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Talking to Siri has become pretty interesting

Michael Sherer writes about interacting with our mobile devices.
Posted on Dec. 9, 2012 at 12:00 a.m.

Michael Sherer

Crystal Ball

In 1987, Apple Computer released a video called “The Knowledge Navigator” in which a college professor in 2012 walks into his paneled office and has a conversation with his computer, personified by a bowtie-wearing avatar. I love showing this video when talking about the future because it’s pretty easy to spot the predictions that have come true and those that haven’t.

While the video accurately predicted a world of global networks, search engines, large databases and the integration of phones and computers, the biggest miss would have to be the natural language interaction between the professor and his computer. While I’ve been talking to my computer for nearly 20 years, it’s largely been a party trick. But that’s changing. Here’s why:

Competition. Google, Apple and Microsoft, the dominant players in tech, are making voice interfaces a central strategy in their quest for long-term dominance. Apple surprised everyone with the release of Siri, the occasionally cheeky voice assistant, and Google responded with an improved Google Voice Search.

While Microsoft has been on the mobile sidelines recently, they’ve had the car automation field largely to themselves since Ford adopted the My Ford Touch/Microsoft Sync system in its cars. The early going was rocky, but recent Sync updates have shown improvement, just as Siri of fall 2012 can do a lot of things that Siri of fall 2011 couldn’t and Google’s latest iteration of Voice Search has gained speed and a voice that is almost eerily human-sounding. This kind of competition augurs well for rapid advances in voice technology.

Location and context awareness. Thanks to GPS and geolocation services for cell towers and WiFi, our phones, tablets and computers know where we are. That makes it possible to say things like “Remind me to call my father when I get home” or “Is there an Indian restaurant nearby?” and have the phone respond appropriately. Voice interaction isn’t absolutely necessary for location and context awareness to be useful, but it can certainly cut out a lot of steps.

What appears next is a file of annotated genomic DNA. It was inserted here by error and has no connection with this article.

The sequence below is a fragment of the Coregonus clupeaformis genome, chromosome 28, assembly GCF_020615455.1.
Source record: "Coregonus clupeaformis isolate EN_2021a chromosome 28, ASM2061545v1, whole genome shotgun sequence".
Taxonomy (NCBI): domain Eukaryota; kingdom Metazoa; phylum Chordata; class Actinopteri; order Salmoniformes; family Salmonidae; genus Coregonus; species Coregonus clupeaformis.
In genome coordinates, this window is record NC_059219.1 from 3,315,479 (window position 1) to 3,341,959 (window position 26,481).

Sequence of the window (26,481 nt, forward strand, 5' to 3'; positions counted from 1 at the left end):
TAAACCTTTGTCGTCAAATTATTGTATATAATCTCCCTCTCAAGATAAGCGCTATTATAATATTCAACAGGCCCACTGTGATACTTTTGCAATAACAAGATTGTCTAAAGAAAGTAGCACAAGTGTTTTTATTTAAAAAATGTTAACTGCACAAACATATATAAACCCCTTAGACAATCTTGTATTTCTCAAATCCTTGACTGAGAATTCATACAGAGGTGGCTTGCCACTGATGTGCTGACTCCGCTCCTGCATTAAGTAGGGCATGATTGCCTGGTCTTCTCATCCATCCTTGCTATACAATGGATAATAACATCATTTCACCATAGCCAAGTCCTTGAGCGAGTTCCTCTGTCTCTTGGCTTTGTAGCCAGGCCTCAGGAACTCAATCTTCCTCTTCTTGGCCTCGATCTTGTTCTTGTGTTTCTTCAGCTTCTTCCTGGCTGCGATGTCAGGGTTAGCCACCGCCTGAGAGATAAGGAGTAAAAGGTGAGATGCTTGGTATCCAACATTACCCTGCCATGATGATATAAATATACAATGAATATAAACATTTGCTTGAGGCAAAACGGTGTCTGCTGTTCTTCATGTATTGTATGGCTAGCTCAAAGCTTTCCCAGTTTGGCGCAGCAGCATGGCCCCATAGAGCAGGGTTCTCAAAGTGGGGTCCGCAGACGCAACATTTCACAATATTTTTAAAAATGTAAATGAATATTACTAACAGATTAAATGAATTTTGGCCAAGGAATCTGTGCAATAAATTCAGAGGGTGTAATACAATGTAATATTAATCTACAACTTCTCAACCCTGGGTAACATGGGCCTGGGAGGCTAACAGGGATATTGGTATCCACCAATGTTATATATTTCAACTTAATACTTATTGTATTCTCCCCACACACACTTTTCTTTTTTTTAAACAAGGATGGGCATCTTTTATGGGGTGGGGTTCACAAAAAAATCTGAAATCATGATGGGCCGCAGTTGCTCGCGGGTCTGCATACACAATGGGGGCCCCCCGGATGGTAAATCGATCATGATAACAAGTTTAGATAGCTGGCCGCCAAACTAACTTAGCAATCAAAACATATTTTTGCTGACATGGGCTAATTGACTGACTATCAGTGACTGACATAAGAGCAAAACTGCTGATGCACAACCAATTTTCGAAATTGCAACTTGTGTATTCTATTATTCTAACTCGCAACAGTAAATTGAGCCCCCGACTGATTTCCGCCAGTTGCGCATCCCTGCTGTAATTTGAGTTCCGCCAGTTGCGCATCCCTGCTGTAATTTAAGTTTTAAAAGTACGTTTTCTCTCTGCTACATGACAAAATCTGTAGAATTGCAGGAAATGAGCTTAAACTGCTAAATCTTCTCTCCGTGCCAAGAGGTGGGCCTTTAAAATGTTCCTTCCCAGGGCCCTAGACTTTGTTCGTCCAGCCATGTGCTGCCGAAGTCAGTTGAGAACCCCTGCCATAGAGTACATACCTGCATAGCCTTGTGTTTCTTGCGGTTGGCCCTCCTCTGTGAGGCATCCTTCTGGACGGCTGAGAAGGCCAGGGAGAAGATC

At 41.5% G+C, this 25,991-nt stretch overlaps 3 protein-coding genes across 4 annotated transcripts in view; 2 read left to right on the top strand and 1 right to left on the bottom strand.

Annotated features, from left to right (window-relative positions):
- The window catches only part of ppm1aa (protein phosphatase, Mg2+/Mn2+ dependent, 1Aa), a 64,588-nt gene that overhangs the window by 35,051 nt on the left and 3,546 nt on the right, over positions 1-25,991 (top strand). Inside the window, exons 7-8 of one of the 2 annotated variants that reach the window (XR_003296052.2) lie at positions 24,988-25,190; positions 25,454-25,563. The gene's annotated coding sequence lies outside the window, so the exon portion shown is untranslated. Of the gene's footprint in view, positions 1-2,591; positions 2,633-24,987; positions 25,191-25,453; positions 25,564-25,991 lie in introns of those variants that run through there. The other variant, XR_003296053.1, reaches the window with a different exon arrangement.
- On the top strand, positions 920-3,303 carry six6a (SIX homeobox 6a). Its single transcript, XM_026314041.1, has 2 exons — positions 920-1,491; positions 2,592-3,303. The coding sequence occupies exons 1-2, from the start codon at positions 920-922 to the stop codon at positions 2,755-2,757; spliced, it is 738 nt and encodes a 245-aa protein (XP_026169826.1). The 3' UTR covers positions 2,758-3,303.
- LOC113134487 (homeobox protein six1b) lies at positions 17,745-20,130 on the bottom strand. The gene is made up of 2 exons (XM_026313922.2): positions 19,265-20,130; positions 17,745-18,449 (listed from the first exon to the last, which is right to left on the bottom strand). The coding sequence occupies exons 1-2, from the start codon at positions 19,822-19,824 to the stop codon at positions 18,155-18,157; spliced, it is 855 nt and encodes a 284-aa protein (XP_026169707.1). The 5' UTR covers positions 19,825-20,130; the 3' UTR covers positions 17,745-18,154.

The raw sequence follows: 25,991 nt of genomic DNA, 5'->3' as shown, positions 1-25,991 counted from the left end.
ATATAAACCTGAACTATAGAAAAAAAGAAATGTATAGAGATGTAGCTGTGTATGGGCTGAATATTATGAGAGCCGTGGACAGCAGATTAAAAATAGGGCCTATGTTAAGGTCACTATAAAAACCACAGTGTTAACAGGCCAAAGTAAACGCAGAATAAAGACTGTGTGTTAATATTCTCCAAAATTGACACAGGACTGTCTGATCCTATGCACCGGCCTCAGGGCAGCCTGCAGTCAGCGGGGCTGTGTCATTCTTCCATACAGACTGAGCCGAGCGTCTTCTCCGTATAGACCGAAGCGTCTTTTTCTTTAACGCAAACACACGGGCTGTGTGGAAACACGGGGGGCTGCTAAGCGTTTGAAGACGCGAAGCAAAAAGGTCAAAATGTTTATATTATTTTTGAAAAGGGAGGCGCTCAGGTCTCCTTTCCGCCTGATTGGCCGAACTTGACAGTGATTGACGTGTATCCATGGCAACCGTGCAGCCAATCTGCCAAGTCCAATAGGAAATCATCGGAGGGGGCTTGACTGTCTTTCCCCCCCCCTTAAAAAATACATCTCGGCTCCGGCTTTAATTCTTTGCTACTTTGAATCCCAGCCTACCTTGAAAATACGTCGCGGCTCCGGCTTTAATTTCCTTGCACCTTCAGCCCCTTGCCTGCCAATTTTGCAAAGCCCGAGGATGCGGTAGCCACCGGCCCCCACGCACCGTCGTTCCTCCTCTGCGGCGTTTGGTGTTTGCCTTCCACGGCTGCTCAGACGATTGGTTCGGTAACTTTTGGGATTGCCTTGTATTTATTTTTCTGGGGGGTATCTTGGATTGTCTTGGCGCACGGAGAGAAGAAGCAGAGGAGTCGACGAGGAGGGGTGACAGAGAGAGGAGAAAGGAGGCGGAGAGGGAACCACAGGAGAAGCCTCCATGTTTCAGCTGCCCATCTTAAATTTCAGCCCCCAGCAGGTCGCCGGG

For example, on a recent trip, I told my iPhone: “When I land in Los Angeles remind me to get my jacket out of the overhead bin,” and it responded by setting a reminder titled “Get my jacket out of the overhead bin” that popped up when the plane touched down at LAX.

Cloud processing power. Google and Apple rely on the massive processing power of cloud-based servers to amp up the accuracy of their voice recognition and the quality of their results. While this means the services lose functionality in the absence of a network connection, it also means that relatively low-powered devices can do some truly amazing things.

Curated data. Wolfram Research got this area rolling with its “Wolfram Alpha” service, which they dubbed a “computational knowledge engine.” Over the last several years, Wolfram has been pulling together an ever-longer list of authoritative data sources for scientific, demographic, geographic, financial and other types of data.

The result is a voice-driven search that allowed Apple to surprise Google with Siri, a voice assistant that was smarter and more capable than most people expected. (Try asking your iPhone, “What is the atomic weight of gold?” The results are pure Wolfram Alpha.). Curated data is a major part of Apple’s voice strategy going forward. Siri 2012 got the curated data makeover for sports and financial info and we can expect more niches to get filled next year.

Deeper integration. Siri’s first iteration couldn’t open apps, and while the current version can, it doesn’t yet let you control third-party apps with voice commands. Google is ahead of Apple in this area, but that’s the direction things are headed.

While the current reality involves you knowing the limits of your digital assistant, the future of voice interaction will have fewer and fewer limitations, and greater and greater capacity for conversational, complex interactions with your devices.

GoshenCommons.org is a production of Goshen College and involves community bloggers. This post by Michael Sherer was posted on its Crystal Ball blog. You can read more at GoshenCommons.org.




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